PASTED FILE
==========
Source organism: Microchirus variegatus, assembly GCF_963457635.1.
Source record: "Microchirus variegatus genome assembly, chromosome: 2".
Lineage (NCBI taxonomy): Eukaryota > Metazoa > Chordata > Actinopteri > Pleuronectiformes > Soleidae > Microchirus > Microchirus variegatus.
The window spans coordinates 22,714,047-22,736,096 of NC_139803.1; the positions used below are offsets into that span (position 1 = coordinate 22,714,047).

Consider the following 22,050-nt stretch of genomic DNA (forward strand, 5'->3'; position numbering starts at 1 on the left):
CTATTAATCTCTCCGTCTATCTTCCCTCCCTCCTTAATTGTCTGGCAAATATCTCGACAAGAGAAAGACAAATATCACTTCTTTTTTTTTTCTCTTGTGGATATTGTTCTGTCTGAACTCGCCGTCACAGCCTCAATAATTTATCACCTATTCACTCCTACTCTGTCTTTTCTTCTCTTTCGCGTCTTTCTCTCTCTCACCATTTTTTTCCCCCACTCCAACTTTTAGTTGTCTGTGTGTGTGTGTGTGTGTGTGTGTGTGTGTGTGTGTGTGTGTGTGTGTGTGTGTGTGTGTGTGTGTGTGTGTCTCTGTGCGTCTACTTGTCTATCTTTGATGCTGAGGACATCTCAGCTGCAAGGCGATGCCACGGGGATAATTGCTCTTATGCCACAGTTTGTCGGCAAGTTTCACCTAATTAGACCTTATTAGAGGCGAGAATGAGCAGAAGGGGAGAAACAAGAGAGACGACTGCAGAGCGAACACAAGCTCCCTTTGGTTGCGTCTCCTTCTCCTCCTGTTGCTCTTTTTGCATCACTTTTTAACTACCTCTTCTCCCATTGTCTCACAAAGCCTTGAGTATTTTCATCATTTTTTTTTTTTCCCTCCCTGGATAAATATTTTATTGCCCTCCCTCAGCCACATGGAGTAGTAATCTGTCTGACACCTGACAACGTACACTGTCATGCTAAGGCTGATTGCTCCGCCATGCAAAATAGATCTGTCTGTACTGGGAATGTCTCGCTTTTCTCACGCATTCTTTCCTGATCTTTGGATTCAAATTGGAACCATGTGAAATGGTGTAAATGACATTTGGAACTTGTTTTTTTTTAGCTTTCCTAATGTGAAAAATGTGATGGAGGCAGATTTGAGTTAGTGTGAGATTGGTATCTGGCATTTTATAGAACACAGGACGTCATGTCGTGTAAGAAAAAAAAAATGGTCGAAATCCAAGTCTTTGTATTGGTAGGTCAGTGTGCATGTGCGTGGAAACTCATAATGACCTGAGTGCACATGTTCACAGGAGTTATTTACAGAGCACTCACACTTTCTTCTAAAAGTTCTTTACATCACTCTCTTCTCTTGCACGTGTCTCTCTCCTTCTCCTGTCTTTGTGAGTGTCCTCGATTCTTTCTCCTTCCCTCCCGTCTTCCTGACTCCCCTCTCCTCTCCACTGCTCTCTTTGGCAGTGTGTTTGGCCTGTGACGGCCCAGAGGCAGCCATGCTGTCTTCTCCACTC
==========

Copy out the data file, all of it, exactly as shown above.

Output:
Source organism: Microchirus variegatus, assembly GCF_963457635.1.
Source record: "Microchirus variegatus genome assembly, chromosome: 2".
Lineage (NCBI taxonomy): Eukaryota > Metazoa > Chordata > Actinopteri > Pleuronectiformes > Soleidae > Microchirus > Microchirus variegatus.
The window spans coordinates 22,714,047-22,736,096 of NC_139803.1; the positions used below are offsets into that span (position 1 = coordinate 22,714,047).

Consider the following 22,050-nt stretch of genomic DNA (forward strand, 5'->3'; position numbering starts at 1 on the left):
CTATTAATCTCTCCGTCTATCTTCCCTCCCTCCTTAATTGTCTGGCAAATATCTCGACAAGAGAAAGACAAATATCACTTCTTTTTTTTTTCTCTTGTGGATATTGTTCTGTCTGAACTCGCCGTCACAGCCTCAATAATTTATCACCTATTCACTCCTACTCTGTCTTTTCTTCTCTTTCGCGTCTTTCTCTCTCTCACCATTTTTTTCCCCCACTCCAACTTTTAGTTGTCTGTGTGTGTGTGTGTGTGTGTGTGTGTGTGTGTGTGTGTGTGTGTGTGTGTGTGTGTGTGTGTGTGTGTGTGTCTCTGTGCGTCTACTTGTCTATCTTTGATGCTGAGGACATCTCAGCTGCAAGGCGATGCCACGGGGATAATTGCTCTTATGCCACAGTTTGTCGGCAAGTTTCACCTAATTAGACCTTATTAGAGGCGAGAATGAGCAGAAGGGGAGAAACAAGAGAGACGACTGCAGAGCGAACACAAGCTCCCTTTGGTTGCGTCTCCTTCTCCTCCTGTTGCTCTTTTTGCATCACTTTTTAACTACCTCTTCTCCCATTGTCTCACAAAGCCTTGAGTATTTTCATCATTTTTTTTTTTTCCCTCCCTGGATAAATATTTTATTGCCCTCCCTCAGCCACATGGAGTAGTAATCTGTCTGACACCTGACAACGTACACTGTCATGCTAAGGCTGATTGCTCCGCCATGCAAAATAGATCTGTCTGTACTGGGAATGTCTCGCTTTTCTCACGCATTCTTTCCTGATCTTTGGATTCAAATTGGAACCATGTGAAATGGTGTAAATGACATTTGGAACTTGTTTTTTTTTAGCTTTCCTAATGTGAAAAATGTGATGGAGGCAGATTTGAGTTAGTGTGAGATTGGTATCTGGCATTTTATAGAACACAGGACGTCATGTCGTGTAAGAAAAAAAAAATGGTCGAAATCCAAGTCTTTGTATTGGTAGGTCAGTGTGCATGTGCGTGGAAACTCATAATGACCTGAGTGCACATGTTCACAGGAGTTATTTACAGAGCACTCACACTTTCTTCTAAAAGTTCTTTACATCACTCTCTTCTCTTGCACGTGTCTCTCTCCTTCTCCTGTCTTTGTGAGTGTCCTCGATTCTTTCTCCTTCCCTCCCGTCTTCCTGACTCCCCTCTCCTCTCCACTGCTCTCTTTGGCAGTGTGTTTGGCCTGTGACGGCCCAGAGGCAGCCATGCTGTCTTCTCCACTC